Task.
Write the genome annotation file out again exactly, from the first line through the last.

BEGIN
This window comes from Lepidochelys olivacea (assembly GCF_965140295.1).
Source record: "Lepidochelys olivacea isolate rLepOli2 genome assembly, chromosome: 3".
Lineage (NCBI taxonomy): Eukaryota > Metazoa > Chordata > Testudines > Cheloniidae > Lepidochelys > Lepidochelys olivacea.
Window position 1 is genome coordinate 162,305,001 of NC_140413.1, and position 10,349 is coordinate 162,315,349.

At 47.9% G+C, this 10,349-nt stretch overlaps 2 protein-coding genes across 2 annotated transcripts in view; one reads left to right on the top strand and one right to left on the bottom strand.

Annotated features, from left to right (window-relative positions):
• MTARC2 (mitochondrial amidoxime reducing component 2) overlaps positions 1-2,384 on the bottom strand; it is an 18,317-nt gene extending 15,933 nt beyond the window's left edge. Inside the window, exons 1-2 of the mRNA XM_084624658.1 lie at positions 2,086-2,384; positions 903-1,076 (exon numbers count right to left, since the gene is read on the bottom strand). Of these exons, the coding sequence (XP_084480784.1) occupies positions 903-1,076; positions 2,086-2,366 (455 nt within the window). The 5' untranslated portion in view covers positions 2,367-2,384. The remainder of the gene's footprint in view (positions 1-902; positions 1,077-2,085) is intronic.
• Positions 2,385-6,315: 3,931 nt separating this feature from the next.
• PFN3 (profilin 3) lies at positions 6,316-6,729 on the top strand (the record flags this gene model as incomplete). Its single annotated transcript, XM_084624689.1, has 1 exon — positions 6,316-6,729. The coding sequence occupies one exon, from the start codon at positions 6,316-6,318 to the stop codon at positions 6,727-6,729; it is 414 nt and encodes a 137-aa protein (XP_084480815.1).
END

This window comes from Lepidochelys olivacea (assembly GCF_965140295.1).
Source record: "Lepidochelys olivacea isolate rLepOli2 genome assembly, chromosome: 3".
Lineage (NCBI taxonomy): Eukaryota > Metazoa > Chordata > Testudines > Cheloniidae > Lepidochelys > Lepidochelys olivacea.
Window position 1 is genome coordinate 162,305,001 of NC_140413.1, and position 10,349 is coordinate 162,315,349.

At 47.9% G+C, this 10,349-nt stretch overlaps 2 protein-coding genes across 2 annotated transcripts in view; one reads left to right on the top strand and one right to left on the bottom strand.

Annotated features, from left to right (window-relative positions):
• MTARC2 (mitochondrial amidoxime reducing component 2) overlaps positions 1-2,384 on the bottom strand; it is an 18,317-nt gene extending 15,933 nt beyond the window's left edge. Inside the window, exons 1-2 of the mRNA XM_084624658.1 lie at positions 2,086-2,384; positions 903-1,076 (exon numbers count right to left, since the gene is read on the bottom strand). Of these exons, the coding sequence (XP_084480784.1) occupies positions 903-1,076; positions 2,086-2,366 (455 nt within the window). The 5' untranslated portion in view covers positions 2,367-2,384. The remainder of the gene's footprint in view (positions 1-902; positions 1,077-2,085) is intronic.
• Positions 2,385-6,315: 3,931 nt separating this feature from the next.
• PFN3 (profilin 3) lies at positions 6,316-6,729 on the top strand (the record flags this gene model as incomplete). Its single annotated transcript, XM_084624689.1, has 1 exon — positions 6,316-6,729. The coding sequence occupies one exon, from the start codon at positions 6,316-6,318 to the stop codon at positions 6,727-6,729; it is 414 nt and encodes a 137-aa protein (XP_084480815.1).